This year, my hand-stamped cards were completed in November, addressed, postage affixed, and mailed the first week of December. The effort reminded me of how much time I had spent 20 years ago on finding just the right cards, carefully calligraphing the addresses, writing a humorous holiday letter, and getting everything out on time – an endeavour that my husband’s relatives said only pointed up the fact that their guy had truly become a married man because cards for any reason had never been seen before with his return address on them.
An article I read today spoke to how many widows and widowers had to find new traditions for the holidays. For me, contemplating an old tradition, like Christmas cards, or something new like a watching a different holiday movie, meant using a pain gauge. Did the idea of doing this thing cause me pain and if so, how much?
For quite a few years, my husband’s death alone was the pain gauge. But as other people disappeared from my life for one reason or another, the pain gauge also became about memories and relationships other than having been a wife. Losing friends I had known even longer than I had known my husband became part of the equation.
When I was very young and fascinated with life, I heard that old people sometimes welcomed the idea of dying and I found that mystifying. At 66, I don’t feel old and yet I find I understand that thinking much better. It’s hard to lose those with whom you were close – with whom you shared a particular set of moments in time, events, other people. It’s the same as losing a part of your life – a piece of your soul and history entwined forever is ripped away and it leaves a mark that can’t be erased. When it happens a lot in the space of a few years, it can be overwhelming. The pain gauge pegs in the red and all you can think about is getting away from the pain; part of you shuts down.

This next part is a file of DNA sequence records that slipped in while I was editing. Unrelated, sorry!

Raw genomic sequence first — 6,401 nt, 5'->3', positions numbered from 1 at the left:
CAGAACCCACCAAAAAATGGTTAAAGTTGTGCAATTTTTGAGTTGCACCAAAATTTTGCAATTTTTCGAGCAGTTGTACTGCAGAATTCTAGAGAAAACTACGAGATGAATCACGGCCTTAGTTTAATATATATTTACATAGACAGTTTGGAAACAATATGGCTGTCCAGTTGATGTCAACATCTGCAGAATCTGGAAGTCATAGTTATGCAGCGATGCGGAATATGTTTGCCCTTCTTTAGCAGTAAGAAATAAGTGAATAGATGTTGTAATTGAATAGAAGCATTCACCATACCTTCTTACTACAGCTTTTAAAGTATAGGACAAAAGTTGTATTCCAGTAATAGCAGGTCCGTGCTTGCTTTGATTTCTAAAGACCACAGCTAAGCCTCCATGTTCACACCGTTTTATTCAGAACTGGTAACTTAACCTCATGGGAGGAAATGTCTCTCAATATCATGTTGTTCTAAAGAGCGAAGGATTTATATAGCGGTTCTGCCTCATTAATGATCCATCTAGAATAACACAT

This year has been a mixed one for me. I’ve had a couple of blessings and some challenges that have pegged that pain gauge more than a few times. But I also enjoyed Christmas this year and that brightens me in a way I didn’t expect.
For the first time in the 11 years since my husband died, I didn’t mark this December 6th with tears and a sense of loss. I acknowledged the day, but the pain gauge needle didn’t move much. And that’s probably a change I still don’t realize the immensity of. I probably won’t understand it for a few more years as I approach future Christmases.
I expect that in those future holiday times, I will once again pull out my Winnie The Pooh letterman’s jacket against the cold weather. Probably when I do, I will be reminded of those who have left this life since I have owned it. I hope when I recall them, it will be with wistful fondness and the pain gauge will register that feeling appropriately.
Anxiety out of control
Reassurance is try and miss
Taxi cruises up and
it has the light off
Face of a friend who doesn’t hear you
when you call out in a crowd
Visit to a museum gallery while they announce
they’re closing in 15 minutes.
Read. Type. Look at Pinterest
Midsection squeezing itself like a lemon
while you pin a picture of a cute dog
No workout pictures because you already have
tight abs, yes, they are really so tight
you almost can’t breathe
There’s a hollow feeling in the middle
Can’t be hunger
Food would make you vomit
You eat anyway but you don’t
which is okay because
you don’t want to
The realization of that presses down